Powered by data from Thomson Reuters, the ranking looks to the future by examining a new breed of global universities – those that have managed to join the world elite in a matter of decades rather than centuries, and those with the potential to become the next generation’s Harvard or Oxford.
The list also shows which nations could challenge the US and UK as future higher education powerhouses.
The THE 100 Under 50 2014 uses the same list of 13 performance indicators that underpin the THE World University Rankings, but employs a recalibrated methodology to better capture the characteristics of young institutions.
For the third year in a row, the ranking is headed by South Korea’s Pohang University of Science and Technology (Postech), while its national rival, the Korea Advanced Institute of Science and Technology (KAIST), holds on to the third spot it gained last year.
Switzerland’s École Polytechnique Fédérale de Lausanne retains second position.
East Asia’s dominance at the top of the table increases this year. The Hong Kong University of Science and Technology stays in fourth, while Singapore’s Nanyang Technological University moves up to fifth from eighth.
The US’ top-ranked institution, the University of California, Irvine, falls to seventh.
The top 10 includes representatives from eight countries. The Netherlands’ Maastricht University holds on to sixth; France’s Université Paris-Sud advances to eighth spot(up from 10th), while Université Pierre et Marie Curie stays in ninth; and the final top 10 position is taken by the UK’s Lancaster University.
Unlike the Times Higher Education World University Rankings, which examine institutional performance irrespective of history and heritage, the 100 Under 50 only looks at universities founded in 1964 or later are listed. This means several institutions have fallen out of the list this year because of their 1963 foundation date, including the University of York (seventh last year), the Chinese University of Hong Kong (12th in 2013) and the University of East Anglia (16th).
The concentration of “plate-glass universities” established in the UK in the early 1960s has led to a steep decline in the country’s representation on the 100 Under 50 this year. It now has 14 institutions, compared with 18 last year and 20 in 2012. The highest placed is Lancaster University, which climbs from 14th to 10th, followed by the University of Warwick (up one place to 12th), the University of Essex (22nd from joint 29th), Brunel University (29th, up from 44th) and the University of Bath (static at joint 34th).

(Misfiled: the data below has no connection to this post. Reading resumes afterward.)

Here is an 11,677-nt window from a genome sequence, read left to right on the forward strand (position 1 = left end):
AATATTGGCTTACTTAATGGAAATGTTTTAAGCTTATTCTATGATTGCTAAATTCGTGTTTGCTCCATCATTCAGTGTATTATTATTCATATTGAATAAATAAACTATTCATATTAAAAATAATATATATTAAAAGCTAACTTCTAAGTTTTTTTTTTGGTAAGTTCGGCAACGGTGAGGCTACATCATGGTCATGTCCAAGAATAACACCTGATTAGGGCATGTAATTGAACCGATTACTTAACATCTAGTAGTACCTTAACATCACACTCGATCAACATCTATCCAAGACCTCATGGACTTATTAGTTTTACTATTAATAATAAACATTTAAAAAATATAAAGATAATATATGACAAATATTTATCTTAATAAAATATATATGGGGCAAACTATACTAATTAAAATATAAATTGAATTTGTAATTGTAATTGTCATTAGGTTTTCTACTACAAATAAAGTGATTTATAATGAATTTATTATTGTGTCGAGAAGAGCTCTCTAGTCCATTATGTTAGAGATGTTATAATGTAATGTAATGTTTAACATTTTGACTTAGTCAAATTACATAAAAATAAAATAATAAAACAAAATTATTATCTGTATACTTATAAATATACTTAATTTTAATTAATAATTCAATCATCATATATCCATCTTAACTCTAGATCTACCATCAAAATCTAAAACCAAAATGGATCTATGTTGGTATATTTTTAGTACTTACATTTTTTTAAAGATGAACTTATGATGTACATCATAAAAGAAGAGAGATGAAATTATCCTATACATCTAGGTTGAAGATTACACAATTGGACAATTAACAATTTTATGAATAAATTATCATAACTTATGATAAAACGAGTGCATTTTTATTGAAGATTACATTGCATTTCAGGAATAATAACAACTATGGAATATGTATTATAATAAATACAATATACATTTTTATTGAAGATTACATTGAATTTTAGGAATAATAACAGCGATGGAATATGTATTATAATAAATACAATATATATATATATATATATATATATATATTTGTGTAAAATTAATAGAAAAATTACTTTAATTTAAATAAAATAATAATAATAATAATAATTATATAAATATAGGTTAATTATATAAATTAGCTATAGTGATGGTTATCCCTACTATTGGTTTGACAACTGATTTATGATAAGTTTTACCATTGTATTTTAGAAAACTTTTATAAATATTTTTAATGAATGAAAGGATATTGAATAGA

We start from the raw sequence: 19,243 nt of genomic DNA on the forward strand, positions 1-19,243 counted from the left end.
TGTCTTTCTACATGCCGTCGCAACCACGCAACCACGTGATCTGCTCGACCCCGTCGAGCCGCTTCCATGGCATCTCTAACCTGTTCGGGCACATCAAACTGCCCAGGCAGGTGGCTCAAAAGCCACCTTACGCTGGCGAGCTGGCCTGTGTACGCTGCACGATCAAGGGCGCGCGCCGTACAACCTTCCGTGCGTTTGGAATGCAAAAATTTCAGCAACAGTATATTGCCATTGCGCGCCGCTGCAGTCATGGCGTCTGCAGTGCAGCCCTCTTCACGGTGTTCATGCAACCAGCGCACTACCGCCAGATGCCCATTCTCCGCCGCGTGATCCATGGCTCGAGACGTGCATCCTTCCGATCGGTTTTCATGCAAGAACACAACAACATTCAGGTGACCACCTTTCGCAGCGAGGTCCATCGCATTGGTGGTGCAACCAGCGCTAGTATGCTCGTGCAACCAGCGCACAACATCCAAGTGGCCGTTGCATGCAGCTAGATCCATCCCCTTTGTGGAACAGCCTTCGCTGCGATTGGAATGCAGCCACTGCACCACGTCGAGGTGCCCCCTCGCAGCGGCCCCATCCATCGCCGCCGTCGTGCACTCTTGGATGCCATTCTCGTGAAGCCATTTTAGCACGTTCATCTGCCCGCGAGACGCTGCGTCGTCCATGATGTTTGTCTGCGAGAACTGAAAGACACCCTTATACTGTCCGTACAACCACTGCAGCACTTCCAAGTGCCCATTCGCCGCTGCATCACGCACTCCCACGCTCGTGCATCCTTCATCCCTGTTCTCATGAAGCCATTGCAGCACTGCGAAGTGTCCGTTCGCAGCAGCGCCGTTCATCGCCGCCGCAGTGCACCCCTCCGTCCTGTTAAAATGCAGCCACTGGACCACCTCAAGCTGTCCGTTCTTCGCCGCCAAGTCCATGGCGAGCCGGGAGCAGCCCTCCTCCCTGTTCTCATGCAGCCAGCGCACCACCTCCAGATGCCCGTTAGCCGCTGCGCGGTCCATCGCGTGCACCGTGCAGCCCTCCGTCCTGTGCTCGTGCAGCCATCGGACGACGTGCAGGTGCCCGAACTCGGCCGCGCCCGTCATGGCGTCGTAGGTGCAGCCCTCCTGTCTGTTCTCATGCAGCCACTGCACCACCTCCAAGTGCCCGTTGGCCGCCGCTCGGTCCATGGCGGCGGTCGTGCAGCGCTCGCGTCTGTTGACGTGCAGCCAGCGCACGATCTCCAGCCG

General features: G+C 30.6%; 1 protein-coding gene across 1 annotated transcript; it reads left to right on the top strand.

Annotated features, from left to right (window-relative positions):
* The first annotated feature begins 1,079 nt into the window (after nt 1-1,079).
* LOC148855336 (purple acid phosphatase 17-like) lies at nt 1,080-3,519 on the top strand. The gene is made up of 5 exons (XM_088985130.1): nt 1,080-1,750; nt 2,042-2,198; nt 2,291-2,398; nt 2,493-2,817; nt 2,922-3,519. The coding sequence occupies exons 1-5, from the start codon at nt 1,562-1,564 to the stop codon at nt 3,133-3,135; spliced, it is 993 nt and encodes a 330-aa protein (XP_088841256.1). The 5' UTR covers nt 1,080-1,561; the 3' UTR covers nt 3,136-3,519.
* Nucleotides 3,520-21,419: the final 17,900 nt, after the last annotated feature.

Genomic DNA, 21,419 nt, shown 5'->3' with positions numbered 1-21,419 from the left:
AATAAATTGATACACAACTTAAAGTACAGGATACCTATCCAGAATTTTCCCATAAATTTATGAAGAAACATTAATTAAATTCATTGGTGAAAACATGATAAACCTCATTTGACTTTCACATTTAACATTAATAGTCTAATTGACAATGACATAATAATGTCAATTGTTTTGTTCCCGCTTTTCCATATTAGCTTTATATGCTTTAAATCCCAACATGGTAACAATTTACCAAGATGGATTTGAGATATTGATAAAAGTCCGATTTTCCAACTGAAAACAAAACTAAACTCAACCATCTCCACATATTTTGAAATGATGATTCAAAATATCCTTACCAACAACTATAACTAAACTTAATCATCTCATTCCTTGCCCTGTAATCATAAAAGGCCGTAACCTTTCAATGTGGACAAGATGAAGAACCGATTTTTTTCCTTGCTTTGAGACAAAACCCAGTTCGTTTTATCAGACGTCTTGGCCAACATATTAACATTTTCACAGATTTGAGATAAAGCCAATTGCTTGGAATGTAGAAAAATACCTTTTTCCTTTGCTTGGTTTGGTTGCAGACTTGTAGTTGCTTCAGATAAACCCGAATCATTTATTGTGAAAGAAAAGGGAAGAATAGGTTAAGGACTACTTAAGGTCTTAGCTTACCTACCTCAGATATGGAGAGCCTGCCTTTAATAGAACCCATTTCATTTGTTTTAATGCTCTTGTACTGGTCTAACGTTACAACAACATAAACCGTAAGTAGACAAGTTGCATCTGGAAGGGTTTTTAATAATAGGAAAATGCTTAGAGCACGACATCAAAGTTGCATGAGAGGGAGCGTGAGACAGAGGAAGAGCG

Of the UK’s 14 representatives, only two were founded after the Swinging Sixties – both former polytechnics that gained university status under the Further and Higher Education Act 1992. Plymouth University moves up to joint 42nd from joint 53rd, while the University of Hertfordshire rises 15 places to joint 60th.
Scotland’s top representative is Heriot-Watt University (52nd, up from 63rd), which has overtaken the University of Stirling (56th, rising from joint 61st). The University of Strathclyde (up one place to 78th) is the country’s only other top 100 institution.
In terms of national strength, Australia now matches the UK, with 14 representatives in the table. Its top-ranked institution is the University of Newcastle, which jumps 12 places to 28th, overtaking in the process the Queensland University of Technology, which slips from joint 26th to joint 31st.
While it dominates the traditional university rankings, the US has only eight institutions in the 100 Under 50 – the same number as last year. The University of California, Irvine is best placed, although it has slipped from fifth in 2013 to seventh this year. UC Santa Cruz is static in 11th.
Canada has five institutions on the list, up from four last year: the University of Calgary (up four places to joint 19th) and Simon Fraser University (up two places to 24th) lead the pack.
Spain is a stand-out performer with seven institutions, up from six last year. This is in stark contrast to its record in the traditional World University Rankings, where it has no top 100 institutions.
The Republic of Ireland bolsters its standing in the table with a new representative, taking its total to three. The National University of Ireland, Maynooth rises from 74th place to joint 67th, while Dublin City University slips from joint 84th to joint 92nd. Ireland’s entrant, the Dublin Institute of Technology, founded in 1992, is 94th.
The top Asian nation in terms of numbers is Taiwan, which has four representatives (down from five), led by the National Sun Yat-Sen University in 40th.